Sandy Solomon

Reviews of Pears, Lake, Sun

"The most notable new American poet to arrive on the scene recently is Sandy Solomon, whose first book, Pears, Lake, Sun, reveals a gift for careful and absorbing descriptions of particular things of a kind to have made William Carlos Williams proud, but also a slow meditative quality that would have appealed to Wallace Stevens.

"A good place to start is the title poem itself, Pears, Lake, Sun, which is published as a kind of epigraph to the book. This means that it is an indication of the spirit of all the good things to come:

Pears on a sunlit ledge, flashes of lake,
how the poised world pressed itself
through the floating surface of that day,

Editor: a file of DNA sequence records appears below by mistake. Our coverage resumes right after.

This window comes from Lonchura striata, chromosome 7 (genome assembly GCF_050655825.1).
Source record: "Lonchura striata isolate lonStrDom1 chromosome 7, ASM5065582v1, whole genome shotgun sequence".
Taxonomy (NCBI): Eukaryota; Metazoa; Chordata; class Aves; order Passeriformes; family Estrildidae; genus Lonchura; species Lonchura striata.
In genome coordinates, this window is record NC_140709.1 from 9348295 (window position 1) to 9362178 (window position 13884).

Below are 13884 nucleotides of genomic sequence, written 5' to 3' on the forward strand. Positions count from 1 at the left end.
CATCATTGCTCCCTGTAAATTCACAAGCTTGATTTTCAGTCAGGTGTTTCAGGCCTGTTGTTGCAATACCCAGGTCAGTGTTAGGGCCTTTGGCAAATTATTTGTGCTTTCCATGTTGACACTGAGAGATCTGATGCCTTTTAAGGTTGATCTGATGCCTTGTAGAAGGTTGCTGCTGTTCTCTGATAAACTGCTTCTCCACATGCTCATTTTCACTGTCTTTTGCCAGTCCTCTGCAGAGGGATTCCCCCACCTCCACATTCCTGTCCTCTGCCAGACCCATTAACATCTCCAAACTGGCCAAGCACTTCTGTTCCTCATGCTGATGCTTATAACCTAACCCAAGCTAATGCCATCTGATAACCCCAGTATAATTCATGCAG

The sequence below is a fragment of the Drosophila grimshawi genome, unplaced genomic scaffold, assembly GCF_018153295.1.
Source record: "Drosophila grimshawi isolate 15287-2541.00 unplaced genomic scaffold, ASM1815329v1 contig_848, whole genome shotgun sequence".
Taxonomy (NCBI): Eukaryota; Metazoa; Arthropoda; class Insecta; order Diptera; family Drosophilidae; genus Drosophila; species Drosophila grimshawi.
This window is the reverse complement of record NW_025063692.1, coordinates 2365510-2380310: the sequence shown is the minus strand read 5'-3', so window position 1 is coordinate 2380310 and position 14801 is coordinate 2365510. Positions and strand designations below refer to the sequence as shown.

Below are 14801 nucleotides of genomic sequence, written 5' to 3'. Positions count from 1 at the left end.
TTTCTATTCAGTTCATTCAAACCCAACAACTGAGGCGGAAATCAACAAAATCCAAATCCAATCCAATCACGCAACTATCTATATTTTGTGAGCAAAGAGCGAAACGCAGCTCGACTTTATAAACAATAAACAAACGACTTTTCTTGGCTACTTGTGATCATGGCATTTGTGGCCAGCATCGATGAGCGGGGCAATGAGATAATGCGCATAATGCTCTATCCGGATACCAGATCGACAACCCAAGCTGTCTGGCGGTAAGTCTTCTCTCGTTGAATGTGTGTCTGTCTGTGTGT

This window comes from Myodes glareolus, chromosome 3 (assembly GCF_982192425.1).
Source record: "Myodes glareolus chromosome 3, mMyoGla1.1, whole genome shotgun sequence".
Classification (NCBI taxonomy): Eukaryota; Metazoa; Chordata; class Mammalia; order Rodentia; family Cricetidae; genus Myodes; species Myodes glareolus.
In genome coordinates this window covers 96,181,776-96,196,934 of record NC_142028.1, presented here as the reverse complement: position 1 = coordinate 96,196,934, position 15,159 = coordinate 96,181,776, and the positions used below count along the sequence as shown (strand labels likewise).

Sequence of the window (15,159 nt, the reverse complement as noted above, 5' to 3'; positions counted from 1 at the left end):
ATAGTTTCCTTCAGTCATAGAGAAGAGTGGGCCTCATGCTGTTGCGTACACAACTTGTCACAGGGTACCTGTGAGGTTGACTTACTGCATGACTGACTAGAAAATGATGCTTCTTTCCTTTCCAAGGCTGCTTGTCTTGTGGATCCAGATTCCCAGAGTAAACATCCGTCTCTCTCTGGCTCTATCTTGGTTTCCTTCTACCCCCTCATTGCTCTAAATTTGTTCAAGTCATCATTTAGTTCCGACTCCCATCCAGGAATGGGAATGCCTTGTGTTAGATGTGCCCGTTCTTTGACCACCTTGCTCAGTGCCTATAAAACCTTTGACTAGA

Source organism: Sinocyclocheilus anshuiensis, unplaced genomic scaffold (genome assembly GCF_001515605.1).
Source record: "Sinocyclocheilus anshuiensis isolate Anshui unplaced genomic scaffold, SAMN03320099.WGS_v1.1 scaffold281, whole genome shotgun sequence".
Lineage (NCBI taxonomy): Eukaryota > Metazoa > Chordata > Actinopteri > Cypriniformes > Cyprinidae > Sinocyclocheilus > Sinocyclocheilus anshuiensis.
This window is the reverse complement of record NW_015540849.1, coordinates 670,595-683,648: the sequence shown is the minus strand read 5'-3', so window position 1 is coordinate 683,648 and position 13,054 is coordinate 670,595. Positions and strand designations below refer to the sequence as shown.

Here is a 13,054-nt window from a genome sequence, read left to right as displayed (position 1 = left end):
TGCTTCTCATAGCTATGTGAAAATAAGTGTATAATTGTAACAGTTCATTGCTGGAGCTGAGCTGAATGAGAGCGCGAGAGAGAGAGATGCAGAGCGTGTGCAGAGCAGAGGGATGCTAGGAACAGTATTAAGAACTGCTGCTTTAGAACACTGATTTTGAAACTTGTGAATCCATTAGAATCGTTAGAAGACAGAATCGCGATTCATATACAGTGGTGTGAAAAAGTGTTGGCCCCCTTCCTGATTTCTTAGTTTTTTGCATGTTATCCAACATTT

how the manifest made its mark.

On the peeling ledge, pears leaned,
speckled, lopsided, more than yellow--
yellow squared--before an open window
through which flared a nosy, fluent breeze.

"The fluency and apparent ease with which the poem begins to present its subtle theme could not have been achieved without a great deal of careful drafting and re-drafting. And that is so of all the poems in the book, a subtly pleasing, intellectually confident, and technically accomplished collection with wide-ranging themes--from the plight of the political refugee to a still life with irises."

The Economist
March 1997

"Seldom does one discover a first book as strikingly accomplished as Sandy Solomon's Pears, Lake, Sun, winner of the University of Pittsburgh Press' 1995 Agnes Lynch Starrett Poetry Prize. Employing deceptively straightforward surfaces, Solomon negotiates, through a narrative lyric scored with subtle musics and a profound sense of gesture, the complexities of Being, most particularly its collisions with loss and beauty... Pears, Lake, Sun is a powerfully intelligent and moving book with a humaneness that does not shirk from complexity ."

Summer 1997